- 2The lender comes to take the car back. Once you've defaulted, most states allow the lender to seize the car, without notice or your consent. They will usually take any documents or signed contracts with them as evidence.
That's pretty much the entire process, but there are a few important details to remember as a consumer:
How to spot a repossession on your credit report
Repossessions are typically listed under the public records section of your credit report.
For example, on the Experian credit report, they give you a snapshot of your record right at the top—in this example, you can see there are zero public records, but if you have a repossession, it would likely appear here:
If you're unsure how to read over your credit report and things you should look for, you can check out our guide on how to read your credit report.
Don't have a copy of your credit report yet? You can get them for free in less than ten minutes:
Note that both voluntary and involuntary repossessions will appear on your credit report—so just know you don't get a pass if you decide to voluntarily give up your car.
How long does it take a repossession to come off my credit report?
If you don't do anything about it and just leave it b, a repossession a repossession will stay on your credit report for seven years.
Obviously, this is a situation you want to avoid because having a repossession on your report that long will ding your credit score the entire time. That's why we recommend trying one (or all three) of the options we mentioned earlier.
How will a repossession affect my credit score?
There are literally dozens of unique factors that go into calculating your credit score, so it's hard to pinpoint exactly how a repossession will affect it—just know that it will likely be significant.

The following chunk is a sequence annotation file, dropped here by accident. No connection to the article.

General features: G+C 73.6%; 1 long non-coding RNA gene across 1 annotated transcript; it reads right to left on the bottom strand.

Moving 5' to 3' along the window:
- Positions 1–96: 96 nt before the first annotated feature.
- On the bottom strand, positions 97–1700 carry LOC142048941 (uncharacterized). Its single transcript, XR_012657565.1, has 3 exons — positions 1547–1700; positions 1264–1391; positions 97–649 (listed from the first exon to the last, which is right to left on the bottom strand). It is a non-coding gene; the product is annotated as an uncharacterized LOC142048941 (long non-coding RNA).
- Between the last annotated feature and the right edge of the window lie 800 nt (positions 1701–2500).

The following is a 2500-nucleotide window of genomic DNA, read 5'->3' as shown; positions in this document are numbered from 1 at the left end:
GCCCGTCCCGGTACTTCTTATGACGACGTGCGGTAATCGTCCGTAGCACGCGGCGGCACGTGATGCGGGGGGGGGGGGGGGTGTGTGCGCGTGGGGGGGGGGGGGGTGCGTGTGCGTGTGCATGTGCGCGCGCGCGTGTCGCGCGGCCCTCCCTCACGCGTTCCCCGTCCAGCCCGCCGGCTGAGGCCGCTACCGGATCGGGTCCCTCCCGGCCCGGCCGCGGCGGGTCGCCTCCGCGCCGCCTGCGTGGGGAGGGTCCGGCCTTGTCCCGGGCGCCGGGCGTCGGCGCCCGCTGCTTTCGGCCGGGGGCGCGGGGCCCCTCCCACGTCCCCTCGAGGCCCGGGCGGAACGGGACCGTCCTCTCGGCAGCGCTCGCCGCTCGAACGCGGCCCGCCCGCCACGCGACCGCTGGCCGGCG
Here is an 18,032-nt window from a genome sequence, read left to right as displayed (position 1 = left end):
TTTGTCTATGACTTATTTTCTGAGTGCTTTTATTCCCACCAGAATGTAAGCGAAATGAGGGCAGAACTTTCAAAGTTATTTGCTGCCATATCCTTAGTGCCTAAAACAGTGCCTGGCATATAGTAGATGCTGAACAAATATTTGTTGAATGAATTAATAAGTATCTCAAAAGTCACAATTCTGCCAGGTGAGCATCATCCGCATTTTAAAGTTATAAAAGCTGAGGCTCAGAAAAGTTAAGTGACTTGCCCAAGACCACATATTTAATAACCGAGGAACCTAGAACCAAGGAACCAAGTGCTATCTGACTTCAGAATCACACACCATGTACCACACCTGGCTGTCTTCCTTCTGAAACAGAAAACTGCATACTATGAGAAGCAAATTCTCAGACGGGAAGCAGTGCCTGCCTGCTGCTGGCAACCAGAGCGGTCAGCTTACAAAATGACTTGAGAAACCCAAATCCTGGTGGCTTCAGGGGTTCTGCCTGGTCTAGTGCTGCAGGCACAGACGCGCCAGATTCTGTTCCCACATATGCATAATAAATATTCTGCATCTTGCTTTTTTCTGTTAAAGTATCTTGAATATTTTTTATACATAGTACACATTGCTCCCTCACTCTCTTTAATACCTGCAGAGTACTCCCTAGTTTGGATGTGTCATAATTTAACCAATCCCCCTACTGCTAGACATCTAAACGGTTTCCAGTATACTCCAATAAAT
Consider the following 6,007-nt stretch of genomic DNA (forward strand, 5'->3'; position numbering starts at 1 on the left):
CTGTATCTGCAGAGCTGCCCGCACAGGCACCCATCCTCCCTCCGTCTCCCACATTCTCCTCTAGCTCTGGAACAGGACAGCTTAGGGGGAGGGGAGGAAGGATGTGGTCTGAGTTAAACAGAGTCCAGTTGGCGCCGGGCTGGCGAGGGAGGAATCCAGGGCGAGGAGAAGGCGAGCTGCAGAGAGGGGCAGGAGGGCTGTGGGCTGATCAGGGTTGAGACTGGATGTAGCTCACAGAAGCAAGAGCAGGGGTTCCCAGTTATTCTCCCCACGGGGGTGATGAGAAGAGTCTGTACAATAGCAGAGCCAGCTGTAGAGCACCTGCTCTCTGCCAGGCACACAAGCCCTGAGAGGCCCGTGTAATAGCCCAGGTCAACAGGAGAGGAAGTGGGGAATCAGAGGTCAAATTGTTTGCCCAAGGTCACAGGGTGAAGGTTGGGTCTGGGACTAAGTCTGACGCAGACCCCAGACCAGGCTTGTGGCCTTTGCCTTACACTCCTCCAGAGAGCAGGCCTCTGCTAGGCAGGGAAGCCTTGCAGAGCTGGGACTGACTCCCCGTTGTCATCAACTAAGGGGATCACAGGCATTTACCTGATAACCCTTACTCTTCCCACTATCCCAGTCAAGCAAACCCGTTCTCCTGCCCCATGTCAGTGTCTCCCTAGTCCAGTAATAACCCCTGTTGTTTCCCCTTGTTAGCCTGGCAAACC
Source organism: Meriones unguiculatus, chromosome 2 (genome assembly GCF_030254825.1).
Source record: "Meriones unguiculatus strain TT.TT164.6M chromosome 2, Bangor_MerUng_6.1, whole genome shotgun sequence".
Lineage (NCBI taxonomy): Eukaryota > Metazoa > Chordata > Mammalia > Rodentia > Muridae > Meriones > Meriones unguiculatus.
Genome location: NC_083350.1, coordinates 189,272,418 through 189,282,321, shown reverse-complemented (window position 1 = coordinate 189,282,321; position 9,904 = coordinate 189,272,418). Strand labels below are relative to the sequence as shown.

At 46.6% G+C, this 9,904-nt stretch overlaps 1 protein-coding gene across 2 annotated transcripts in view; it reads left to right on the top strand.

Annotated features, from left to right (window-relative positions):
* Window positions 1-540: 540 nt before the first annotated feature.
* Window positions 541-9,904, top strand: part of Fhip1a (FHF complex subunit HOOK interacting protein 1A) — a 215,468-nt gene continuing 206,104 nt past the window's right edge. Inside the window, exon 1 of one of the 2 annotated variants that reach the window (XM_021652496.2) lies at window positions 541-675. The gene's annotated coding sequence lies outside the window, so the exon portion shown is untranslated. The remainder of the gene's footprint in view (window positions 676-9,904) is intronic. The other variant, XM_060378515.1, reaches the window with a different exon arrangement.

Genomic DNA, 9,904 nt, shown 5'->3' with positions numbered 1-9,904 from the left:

What's even worse than the repossession itself are all the missed payments leading up to it.
Think about it: for your car to get repossessed in the first place, it was because you had failed to make one or more payments—and payment history is the most important factor when it comes to calculating your credit score. And so all of those missed payments were destroying your score the entire time. The repossession listing was just the icing on top, so to speak.
So, while it's difficult to know exactly how many points your score will drop, do know the consequences of a repossession are not to be taken lightly.
Can I get a car loan after a repossession?
Let's put it this way: if you do find a lender willing to take a shot on you by giving you a car loan while you have a repossession on your credit report, the interest rates they'll offer you will be astronomical.
The best approach, all things considered, is to deal with the repossession first to get it removed before trying to get a loan for another car.
How to prevent repossessions in the future
The easy answer here is that to prevent your car from getting repossessed again down the line, you just need to pay your car loan on time. And that is true.
But the deeper issue here is probably your budget or your income or some combination of the two. Because at the end of the day, when you go late on paying off a debt, it's either because you're spending more money than you take in, or you're simply not making enough money to finance your lifestyle—or likely both.
Here are some tips for making sure you don't find yourself in this situation again:
Are co-signers responsible for a repossession?
If you got someone to co-sign on your car loan and the car gets repossessed, they could be on the hook for the remainder of the loan amount.
Let's face it: no one wants to get their car repossessed and have their credit score damaged as a result.
You do have a few options when it comes to getting a repossession removed from your credit report—a credit repair company will be the fastest, easiest choice, though it will cost some cash.
If you want to go the DIY route, you can try either negotiating with your lender, or disputing the item with the credit bureaus.
About the Author
Mike is a recognized credit expert and founder of Credit Takeoff. His credit advice has been featured in Investopedia, CreditCards.com, Bankrate, Huffpost, The Simple Dollar, Reader's Digest, LendingTree, and Quickbooks. Read more.